5. China’s cooling economy affects emerging companies in the hot foil sector With the country’s Covid-devastated economic climate wrecked, workers have been looking to turn their jobs into an industry that Beijing prioritizes – only to find that it, too, is in a downturn and job prospects are dim.

next day

Queen’s funeral The state funeral of Queen Elizabeth II will take place today at Westminster Abbey. 500 heads of state and foreign dignitaries are expected to attend.

UK dock workers strike More than 560 port workers and maintenance engineers at Liverpool docks will begin a two-week strike over wages from Monday evening.

corporate profits Haleon’s spin-off GSK announced its first batch of earnings today since it listed on the London Stock Exchange in July.

Join C Suite board members and executives in person or online for the Cyber ​​Resilience Summit September 21-23 to hear feedback from speakers including Bill Clinton. Register for your pass today.

What else are we reading

Xi and Modi’s criticism of Putin points to a shift in the Ukraine war Western officials said Russian President Vladimir Putin’s public warnings by China and India signal a shift in global perceptions of the war, amid efforts by Europe and the United States to undermine international support for the Kremlin.

The race to reinvent the space station US companies, including Jeff Bezos’s Blue Origin and Lockheed Martin, have been incentivized by a NASA-funded competition to design privately owned replacements for the International Space Station when it is decommissioned by the end of the decade.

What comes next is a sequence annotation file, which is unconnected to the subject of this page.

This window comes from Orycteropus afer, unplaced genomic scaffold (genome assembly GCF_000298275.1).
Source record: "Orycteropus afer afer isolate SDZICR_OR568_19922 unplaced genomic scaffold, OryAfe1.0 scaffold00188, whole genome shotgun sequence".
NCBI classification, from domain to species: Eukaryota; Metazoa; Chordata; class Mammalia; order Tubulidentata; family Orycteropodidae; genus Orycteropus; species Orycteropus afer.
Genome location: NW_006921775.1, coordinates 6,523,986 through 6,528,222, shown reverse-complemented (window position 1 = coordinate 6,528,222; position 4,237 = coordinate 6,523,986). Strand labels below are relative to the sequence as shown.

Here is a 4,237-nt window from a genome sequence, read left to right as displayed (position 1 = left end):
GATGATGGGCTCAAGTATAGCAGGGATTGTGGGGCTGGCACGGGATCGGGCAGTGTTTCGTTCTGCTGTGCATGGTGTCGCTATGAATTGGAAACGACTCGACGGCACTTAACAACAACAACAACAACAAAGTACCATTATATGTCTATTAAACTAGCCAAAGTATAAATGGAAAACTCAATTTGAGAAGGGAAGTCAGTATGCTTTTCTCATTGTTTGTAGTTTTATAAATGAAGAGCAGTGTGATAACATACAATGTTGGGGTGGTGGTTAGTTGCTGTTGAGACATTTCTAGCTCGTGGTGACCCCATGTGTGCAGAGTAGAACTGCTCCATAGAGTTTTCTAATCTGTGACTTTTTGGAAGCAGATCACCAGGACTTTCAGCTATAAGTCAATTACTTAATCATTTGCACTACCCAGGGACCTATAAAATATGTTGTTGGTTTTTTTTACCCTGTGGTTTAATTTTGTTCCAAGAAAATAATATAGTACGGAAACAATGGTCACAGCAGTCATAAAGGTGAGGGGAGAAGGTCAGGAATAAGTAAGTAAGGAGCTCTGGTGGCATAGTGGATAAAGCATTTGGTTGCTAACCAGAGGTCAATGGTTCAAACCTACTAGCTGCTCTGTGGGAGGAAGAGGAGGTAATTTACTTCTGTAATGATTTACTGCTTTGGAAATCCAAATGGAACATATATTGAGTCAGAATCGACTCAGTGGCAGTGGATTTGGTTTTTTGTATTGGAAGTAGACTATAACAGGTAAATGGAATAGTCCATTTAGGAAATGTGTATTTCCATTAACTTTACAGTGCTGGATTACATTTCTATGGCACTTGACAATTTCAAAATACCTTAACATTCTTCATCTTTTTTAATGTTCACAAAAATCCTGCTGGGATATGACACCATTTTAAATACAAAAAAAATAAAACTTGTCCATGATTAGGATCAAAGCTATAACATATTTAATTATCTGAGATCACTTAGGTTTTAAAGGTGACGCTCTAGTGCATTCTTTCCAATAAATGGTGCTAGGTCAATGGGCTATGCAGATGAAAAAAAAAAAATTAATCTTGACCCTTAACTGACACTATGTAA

The strange death of the company phone number An increasing number of organizations have quietly dispensed with customer support phone numbers, so much so that some governments are looking to enforce their availability over the phone. Those companies that still provide phone support are taking advantage of a competitive advantage.

What do we misunderstand about inflation When things get more expensive, that’s inflation — which is bad, apparently. But an alternative view is that Milton Friedman “Inflation is always and everywhere a monetary phenomenon.” Tim Harford argues that this distinction is important.

Chief of Staff Liz Truss ‘dealing’ with the FBI in a bribery investigation Mark Fullbrook, the new UK prime minister’s chief of staff, says he is cooperating with US authorities as a witness in their investigation of a Conservative donor accused over allegations he made illegal campaign donations to a former governor of Puerto Rico.


Roger Federer, one of the most famous tennis players in the history of the sport, has announced his retirement. He won 20 Grand Slam titles in nearly two decades at the top of the game, making him one of the best players in the sport.

  • from the archive: In 2019, Federer met Simon Cooper to talk about his career, being a father and what he has in common with Lionel Messi.

Roger Federer

Roger Federer posted a message on social media on Thursday explaining his “bittersweet” decision © Neil Hall / EPA-EFE / Shutterstock